Property Case Updates

September 28, 2016

by David Williams


[2016] UKSC 40

(Lord Neuberger PSC, Lord Wilson JSC, Lord Sumption JSC, Lord Reed JSC, Lord Carnwath JSC)

K granted E an assured shorthold tenancy (“Sub-tenancy”) of a residential property within a block of flats. The Sub-tenancy included a grant of ‘the right to use, in common with others, any rights of access, stairways, communal parts, paths and drives’ of the building. E was under a parallel obligation to repair the flat, excepting items for which K remained liable. E tripped over an uneven stone on a paved area outside the building and was injured. As a result, E issued proceedings against K on the basis that he had breached covenants implied into the Sub-tenancy under s. 11 of the Landlord and Tenant Act 1985, by failing to keep the paved area in repair. The Court of Appeal had originally held that K was liable because the paved area was part of the front hall of the building, in which he had an ‘estate or interest’ for the purposes of s. 11(1A).

There was force in the argument that the statutory provision should be interpreted broadly, as Parliament would likely have intended all parts of a building outside the individual demise, but nevertheless enjoyed by the tenant, to fall within the repairing covenant. However, given that s. 11 imposed obligations over and above those contractually agreed, the Supreme Court held that it would be inappropriate to give it an unnaturally wide interpretation. Rather, the wording of s. 11 ought to be given its ordinary meaning. Accordingly, an area which was neither part of the building nor within its curtilage could not properly be construed as part of the front hall. Further, the court held that any obligation on K to repair the uneven paving area would only have been triggered once he had notice of the disrepair. Here, K had not been given notice before the accident, so would not have been held liable in any event.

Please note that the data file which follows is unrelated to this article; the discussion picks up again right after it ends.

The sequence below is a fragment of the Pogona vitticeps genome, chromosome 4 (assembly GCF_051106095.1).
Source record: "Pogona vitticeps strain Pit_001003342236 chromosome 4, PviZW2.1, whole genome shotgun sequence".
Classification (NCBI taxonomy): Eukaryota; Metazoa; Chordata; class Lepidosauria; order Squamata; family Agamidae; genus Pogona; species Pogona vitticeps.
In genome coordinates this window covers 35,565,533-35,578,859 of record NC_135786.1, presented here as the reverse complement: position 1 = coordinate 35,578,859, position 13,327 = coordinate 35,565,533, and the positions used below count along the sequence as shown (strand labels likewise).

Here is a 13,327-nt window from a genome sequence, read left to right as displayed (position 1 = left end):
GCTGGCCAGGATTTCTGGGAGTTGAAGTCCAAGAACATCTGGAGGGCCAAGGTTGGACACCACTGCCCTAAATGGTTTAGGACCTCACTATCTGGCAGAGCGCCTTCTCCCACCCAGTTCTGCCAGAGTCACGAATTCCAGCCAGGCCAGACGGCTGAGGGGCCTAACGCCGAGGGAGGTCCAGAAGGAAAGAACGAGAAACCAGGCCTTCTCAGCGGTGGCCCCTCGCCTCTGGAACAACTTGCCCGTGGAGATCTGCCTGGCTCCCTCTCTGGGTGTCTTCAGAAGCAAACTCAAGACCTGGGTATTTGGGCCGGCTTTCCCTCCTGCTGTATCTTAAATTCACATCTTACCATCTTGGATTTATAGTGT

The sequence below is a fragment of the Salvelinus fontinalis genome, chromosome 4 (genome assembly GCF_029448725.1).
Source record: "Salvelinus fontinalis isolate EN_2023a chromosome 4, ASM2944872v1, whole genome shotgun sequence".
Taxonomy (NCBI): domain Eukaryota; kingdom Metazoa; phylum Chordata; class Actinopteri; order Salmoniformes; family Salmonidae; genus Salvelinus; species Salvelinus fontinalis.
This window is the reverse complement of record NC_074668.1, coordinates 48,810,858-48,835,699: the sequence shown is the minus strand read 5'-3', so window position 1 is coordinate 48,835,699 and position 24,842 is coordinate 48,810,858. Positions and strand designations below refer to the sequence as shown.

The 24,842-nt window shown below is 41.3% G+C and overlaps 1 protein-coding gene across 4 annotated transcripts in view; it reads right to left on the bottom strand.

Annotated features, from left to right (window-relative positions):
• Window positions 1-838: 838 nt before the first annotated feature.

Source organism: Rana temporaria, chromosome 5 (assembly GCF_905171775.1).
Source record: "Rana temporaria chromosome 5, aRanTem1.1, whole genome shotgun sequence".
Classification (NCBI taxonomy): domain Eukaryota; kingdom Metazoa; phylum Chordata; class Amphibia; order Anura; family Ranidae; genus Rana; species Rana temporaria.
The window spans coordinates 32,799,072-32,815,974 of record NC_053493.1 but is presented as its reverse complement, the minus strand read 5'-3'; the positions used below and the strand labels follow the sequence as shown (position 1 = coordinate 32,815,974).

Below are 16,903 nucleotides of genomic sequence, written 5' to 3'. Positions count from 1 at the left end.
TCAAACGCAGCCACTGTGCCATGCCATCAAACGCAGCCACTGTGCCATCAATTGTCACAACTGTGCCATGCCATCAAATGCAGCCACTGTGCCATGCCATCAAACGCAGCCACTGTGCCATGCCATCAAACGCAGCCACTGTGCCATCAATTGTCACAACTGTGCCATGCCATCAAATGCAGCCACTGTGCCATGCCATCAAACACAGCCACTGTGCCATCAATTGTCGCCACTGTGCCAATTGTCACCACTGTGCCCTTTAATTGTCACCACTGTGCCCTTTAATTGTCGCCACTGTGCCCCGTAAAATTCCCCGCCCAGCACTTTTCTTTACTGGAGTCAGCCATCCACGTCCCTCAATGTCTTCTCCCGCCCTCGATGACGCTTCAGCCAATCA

[2016] UKSC 14

(Lord Neuberger PSC, Lord Clarke JSC, Lord Sumption JSC, Lord Carnwath JSC, Lord Hodge JSC)

The appellants operated fishing boats in an area of Norfolk, which the Respondent claimed was part of a private fishery. The Appellants accepted its existence, which had been established by prescription in earlier litigation, but challenged the seaward extent of the fishery. It appeared that the channels between the sandbanks, which had previously been open to the public to fish in, had become silted up, to the extent that they joined the foreshore at low tide. The Court of Appeal held that the sandbanks had, as a result, become part of the fishery. It was suggested that where a notional grant had been established by prescripton that vourt ought then to consider the terms of that notional grant. In this case, the grantor would hae intended that the fishery would expand in accordance with the foreshore. Further, it was held that the sandbanks had become part of the fishery by means of accretion.